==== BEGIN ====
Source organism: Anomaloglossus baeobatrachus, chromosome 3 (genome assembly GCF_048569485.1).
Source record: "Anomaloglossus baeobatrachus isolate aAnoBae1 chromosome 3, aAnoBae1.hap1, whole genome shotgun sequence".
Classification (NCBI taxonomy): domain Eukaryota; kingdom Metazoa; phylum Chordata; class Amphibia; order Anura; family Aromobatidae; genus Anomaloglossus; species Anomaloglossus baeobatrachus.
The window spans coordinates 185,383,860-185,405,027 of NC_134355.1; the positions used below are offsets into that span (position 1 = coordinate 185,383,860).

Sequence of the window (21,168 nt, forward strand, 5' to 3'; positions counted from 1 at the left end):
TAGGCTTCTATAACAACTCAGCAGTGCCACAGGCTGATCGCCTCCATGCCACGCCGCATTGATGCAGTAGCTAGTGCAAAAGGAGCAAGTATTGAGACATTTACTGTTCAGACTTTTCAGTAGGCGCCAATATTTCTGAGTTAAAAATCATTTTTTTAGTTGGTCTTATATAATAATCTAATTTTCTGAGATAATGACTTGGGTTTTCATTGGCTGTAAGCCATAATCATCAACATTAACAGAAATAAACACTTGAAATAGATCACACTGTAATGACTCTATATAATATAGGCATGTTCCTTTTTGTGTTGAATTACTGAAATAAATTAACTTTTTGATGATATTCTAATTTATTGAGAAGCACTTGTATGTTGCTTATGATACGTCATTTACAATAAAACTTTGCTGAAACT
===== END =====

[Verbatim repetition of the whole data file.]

Source organism: Anomaloglossus baeobatrachus, chromosome 3 (genome assembly GCF_048569485.1).
Source record: "Anomaloglossus baeobatrachus isolate aAnoBae1 chromosome 3, aAnoBae1.hap1, whole genome shotgun sequence".
Classification (NCBI taxonomy): domain Eukaryota; kingdom Metazoa; phylum Chordata; class Amphibia; order Anura; family Aromobatidae; genus Anomaloglossus; species Anomaloglossus baeobatrachus.
The window spans coordinates 185,383,860-185,405,027 of NC_134355.1; the positions used below are offsets into that span (position 1 = coordinate 185,383,860).

Sequence of the window (21,168 nt, forward strand, 5' to 3'; positions counted from 1 at the left end):
TAGGCTTCTATAACAACTCAGCAGTGCCACAGGCTGATCGCCTCCATGCCACGCCGCATTGATGCAGTAGCTAGTGCAAAAGGAGCAAGTATTGAGACATTTACTGTTCAGACTTTTCAGTAGGCGCCAATATTTCTGAGTTAAAAATCATTTTTTTAGTTGGTCTTATATAATAATCTAATTTTCTGAGATAATGACTTGGGTTTTCATTGGCTGTAAGCCATAATCATCAACATTAACAGAAATAAACACTTGAAATAGATCACACTGTAATGACTCTATATAATATAGGCATGTTCCTTTTTGTGTTGAATTACTGAAATAAATTAACTTTTTGATGATATTCTAATTTATTGAGAAGCACTTGTATGTTGCTTATGATACGTCATTTACAATAAAACTTTGCTGAAACT